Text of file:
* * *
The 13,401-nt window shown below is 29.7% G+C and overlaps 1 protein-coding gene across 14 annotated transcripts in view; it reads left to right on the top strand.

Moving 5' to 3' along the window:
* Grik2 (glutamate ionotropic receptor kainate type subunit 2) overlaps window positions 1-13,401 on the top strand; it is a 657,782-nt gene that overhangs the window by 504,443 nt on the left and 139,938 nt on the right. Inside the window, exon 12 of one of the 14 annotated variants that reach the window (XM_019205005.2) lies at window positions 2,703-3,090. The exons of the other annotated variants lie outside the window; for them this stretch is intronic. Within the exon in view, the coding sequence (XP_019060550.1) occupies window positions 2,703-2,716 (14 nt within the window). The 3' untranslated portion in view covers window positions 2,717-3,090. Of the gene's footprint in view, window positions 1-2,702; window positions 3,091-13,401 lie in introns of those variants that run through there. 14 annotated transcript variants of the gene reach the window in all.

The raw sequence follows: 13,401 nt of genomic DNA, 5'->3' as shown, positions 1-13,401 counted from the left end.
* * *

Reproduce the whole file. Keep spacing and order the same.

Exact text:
The 13,401-nt window shown below is 29.7% G+C and overlaps 1 protein-coding gene across 14 annotated transcripts in view; it reads left to right on the top strand.

Moving 5' to 3' along the window:
* Grik2 (glutamate ionotropic receptor kainate type subunit 2) overlaps window positions 1-13,401 on the top strand; it is a 657,782-nt gene that overhangs the window by 504,443 nt on the left and 139,938 nt on the right. Inside the window, exon 12 of one of the 14 annotated variants that reach the window (XM_019205005.2) lies at window positions 2,703-3,090. The exons of the other annotated variants lie outside the window; for them this stretch is intronic. Within the exon in view, the coding sequence (XP_019060550.1) occupies window positions 2,703-2,716 (14 nt within the window). The 3' untranslated portion in view covers window positions 2,717-3,090. Of the gene's footprint in view, window positions 1-2,702; window positions 3,091-13,401 lie in introns of those variants that run through there. 14 annotated transcript variants of the gene reach the window in all.

The raw sequence follows: 13,401 nt of genomic DNA, 5'->3' as shown, positions 1-13,401 counted from the left end.